Celebrate African American History Month!
This February celebrate African American History Month and Heart Health Month. Learn about how heart disease impacts African Americans, the Million Hearts initiative, and how to improve your heart health.
To commemorate and celebrate the contributions to our nation made by people of African descent, American historian Carter G. Woodson established Black History Week. First celebrated in 1926, the week was expanded into Black History Month in 1976 as part of the nation's bicentennial. Each year, U.S. presidents proclaim February as National African American History Month.
Documenting Health Disparities
After years of observing poorer health for Blacks and other minorities in comparison to Whites, the Secretary of Health and Human Services, Margaret Heckler, commissioned a powerful task force in 1984 to describe these health results more fully and to consider what the federal government could do to address them.The Secretary released the Report of the Secretary's Task Force on Black and Minority Health in 1985, known as the Heckler Report, documenting the extent of health disparities affecting Americans of color and recommending action steps for the nation to address these disparities.
This was the first time the federal government provided a national picture of the health of racial and ethnic minorities. Since the publication of the Heckler Report, we are better able to describe more fully the health of all Americans.
Million Hearts: Learn & Prevent Heart Disease and Stroke
- Every year, Americans suffer more than 1.5 million heart attacks and strokes. We're all at risk for heart disease and stroke. People of all ages, genders, races, and ethnicities are affected. However, certain groups—including African Americans and older individuals are at higher risk than others.
- Each day, approximately 2,200 people die from cardiovascular disease—that's more than 800,000 Americans each year, or 1 in every 3 deaths.
- Together, heart disease and stroke account for more than $316.6 billion in health care costs and lost productivity annually—and these costs are rising. On a personal level, families who experience heart disease or stroke not only have to deal with medical bills but also lost wages and the potential of a decreased standard of living.
- Nearly half of all African American adults have some form of cardiovascular disease that includes heart disease and stroke.
- High blood pressure is the leading cause of heart attack and stroke in the United States. About 2 out of every 5 African American adults have high blood pressure, and less than half of them have it under control. African American adults are much more likely to suffer from high blood pressure (hypertension), and heart attack and stroke deaths than white adults. Individuals living below the federal poverty level are more likely to have high blood pressure compared with those living at the highest level of income.
Million Hearts™ initiative is a national public-private partnership that aims to prevent 1 million heart attacks and strokes by 2017 by using clinical and community prevention to improve the ABCS.
Learn what you can do for heart health.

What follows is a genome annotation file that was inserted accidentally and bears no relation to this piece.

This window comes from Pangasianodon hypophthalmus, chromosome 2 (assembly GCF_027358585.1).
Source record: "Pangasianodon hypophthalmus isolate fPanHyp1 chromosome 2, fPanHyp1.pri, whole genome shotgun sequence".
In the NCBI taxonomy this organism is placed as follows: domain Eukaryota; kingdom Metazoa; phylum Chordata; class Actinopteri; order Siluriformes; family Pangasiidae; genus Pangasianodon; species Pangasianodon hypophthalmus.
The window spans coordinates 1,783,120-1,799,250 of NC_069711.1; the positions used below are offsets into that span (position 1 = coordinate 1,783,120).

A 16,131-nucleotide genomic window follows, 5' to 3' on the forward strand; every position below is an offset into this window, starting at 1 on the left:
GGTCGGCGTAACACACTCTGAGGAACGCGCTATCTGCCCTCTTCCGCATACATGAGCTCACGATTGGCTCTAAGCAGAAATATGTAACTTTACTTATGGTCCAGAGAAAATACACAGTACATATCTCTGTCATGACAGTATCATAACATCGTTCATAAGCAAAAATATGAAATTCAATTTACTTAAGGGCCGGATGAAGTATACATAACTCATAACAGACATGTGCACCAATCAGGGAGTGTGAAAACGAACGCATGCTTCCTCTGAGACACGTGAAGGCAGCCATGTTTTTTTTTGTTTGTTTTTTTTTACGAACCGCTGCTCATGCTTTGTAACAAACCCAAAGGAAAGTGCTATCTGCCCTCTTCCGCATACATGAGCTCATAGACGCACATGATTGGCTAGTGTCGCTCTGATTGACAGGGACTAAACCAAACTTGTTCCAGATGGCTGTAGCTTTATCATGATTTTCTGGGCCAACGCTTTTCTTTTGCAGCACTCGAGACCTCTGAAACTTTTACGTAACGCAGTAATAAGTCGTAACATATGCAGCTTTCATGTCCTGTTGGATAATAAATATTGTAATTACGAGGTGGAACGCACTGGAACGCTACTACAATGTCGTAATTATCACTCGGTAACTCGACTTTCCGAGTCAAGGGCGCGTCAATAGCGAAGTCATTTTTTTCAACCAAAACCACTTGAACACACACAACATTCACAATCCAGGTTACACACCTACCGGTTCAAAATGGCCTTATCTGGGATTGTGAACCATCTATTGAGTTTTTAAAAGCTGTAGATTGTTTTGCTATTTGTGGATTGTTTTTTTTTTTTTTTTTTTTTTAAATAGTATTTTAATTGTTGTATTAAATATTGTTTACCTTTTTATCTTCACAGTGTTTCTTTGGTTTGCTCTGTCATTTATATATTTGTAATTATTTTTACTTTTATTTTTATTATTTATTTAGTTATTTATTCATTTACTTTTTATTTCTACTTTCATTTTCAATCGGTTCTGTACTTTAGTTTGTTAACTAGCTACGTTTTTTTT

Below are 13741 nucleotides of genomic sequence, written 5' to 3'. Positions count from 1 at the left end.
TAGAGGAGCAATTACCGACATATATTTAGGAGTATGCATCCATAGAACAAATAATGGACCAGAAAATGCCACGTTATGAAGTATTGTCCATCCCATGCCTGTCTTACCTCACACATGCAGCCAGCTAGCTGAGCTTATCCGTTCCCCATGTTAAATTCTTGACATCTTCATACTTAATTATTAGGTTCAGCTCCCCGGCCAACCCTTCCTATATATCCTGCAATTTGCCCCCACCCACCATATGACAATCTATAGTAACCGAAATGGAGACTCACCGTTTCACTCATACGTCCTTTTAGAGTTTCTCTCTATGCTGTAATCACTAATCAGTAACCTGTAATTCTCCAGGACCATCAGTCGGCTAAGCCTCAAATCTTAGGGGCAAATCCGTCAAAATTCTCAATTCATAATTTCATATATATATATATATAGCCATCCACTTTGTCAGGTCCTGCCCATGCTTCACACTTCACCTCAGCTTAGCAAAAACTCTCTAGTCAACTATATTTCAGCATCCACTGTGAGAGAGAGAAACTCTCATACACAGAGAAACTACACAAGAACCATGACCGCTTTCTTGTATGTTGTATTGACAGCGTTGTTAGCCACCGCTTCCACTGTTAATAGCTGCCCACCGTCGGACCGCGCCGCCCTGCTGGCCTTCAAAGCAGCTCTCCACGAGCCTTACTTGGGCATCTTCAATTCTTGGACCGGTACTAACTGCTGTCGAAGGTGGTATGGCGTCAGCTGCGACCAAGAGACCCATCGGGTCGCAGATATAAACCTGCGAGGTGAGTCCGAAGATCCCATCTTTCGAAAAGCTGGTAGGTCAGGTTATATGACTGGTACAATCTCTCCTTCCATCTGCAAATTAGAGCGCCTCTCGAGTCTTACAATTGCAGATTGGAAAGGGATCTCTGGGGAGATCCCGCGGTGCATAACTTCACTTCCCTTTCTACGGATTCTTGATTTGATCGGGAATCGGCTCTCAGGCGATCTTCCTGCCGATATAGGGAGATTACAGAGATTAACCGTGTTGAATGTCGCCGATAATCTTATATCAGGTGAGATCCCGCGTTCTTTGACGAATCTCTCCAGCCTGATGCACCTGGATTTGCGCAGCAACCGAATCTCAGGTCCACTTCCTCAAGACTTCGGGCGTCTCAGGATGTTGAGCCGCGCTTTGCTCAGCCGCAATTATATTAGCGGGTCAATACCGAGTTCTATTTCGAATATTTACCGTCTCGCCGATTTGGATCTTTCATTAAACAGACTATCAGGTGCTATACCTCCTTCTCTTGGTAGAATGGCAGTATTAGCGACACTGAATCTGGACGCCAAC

What You Can Do For Heart Health
You can lower your chance of heart disease and a heart attack by taking simple steps.
- Eat a healthy diet with fruits, vegetables, whole grains, and fat-free or low-fat milk and milk products. Choose foods low in saturated fats, cholesterol, salt (sodium), and added sugars.
- Exercise regularly. Adults needs 2 hours and 30 minutes (or 150 minutes total) of exercise each week. You can spread your activity out during the week, and can break it up into smaller chunks of time during the day.
- Be smokefree. If you are ready to quit, call 1-800-QUIT-NOW (1-800-784-8669) or 1-855-DÉJELO-YA (1-855-335-3569 for Spanish speakers) for free resources, including free quit coaching, a free quit plan, free educational materials, and referrals to other resources where you live.
- Limit alcohol use, which can lead to long-term health problems, including heart disease and cancer. If you do choose to drink, do so in moderation, which is no more than one drink a day for women and two for men.
- Know your family history. There may be factors that could increase your risk for heart disease and stroke.
- Manage any medical condition you might have. Learn the ABCS of heart health. Keep them in mind every day and especially when you talk to your health provider:
- Appropriate aspirin therapy for those who need it
- Blood pressure control
- Cholesterol management
- Smoking cessation
- CDC, Office of Minority Health and Health Equity
- CDC, Division for Heart Disease and Stroke Prevention
- CDC, Division of Nutrition, Physical Activity, and Obesity
- African American History Month
- Health of Black or African American non-Hispanic Population
- Quick Stats - Infant mortality Rates, by Race & Hispanic Ethnicity of Mother – U.S., 2000, 2005, 2010
- Women and Heart Disease
- Preventable Deaths from Heart Disease & Stroke Vital Signs
- National Black HIV/AIDS Awareness Day ~ February 7th
- Health Disparities in HIV/AIDS, Viral Hepatitis, STDs, & TB: African Americans/Blacks
U.S. Department of Health & Human Services (HHS) Office of Minority Health (OMH)
- National Black History Month - February
- African American Profile
- Minority Women's Health - African Americans
U.S. Census Brief
- Page last reviewed: February 8, 2016
- Page last updated: February 8, 2016
- Content source:
- Office of Minority Health & Health Equity (OMHHE)
- Page maintained by: Office of the Associate Director for Communication, Digital Media Branch, Division of Public Affairs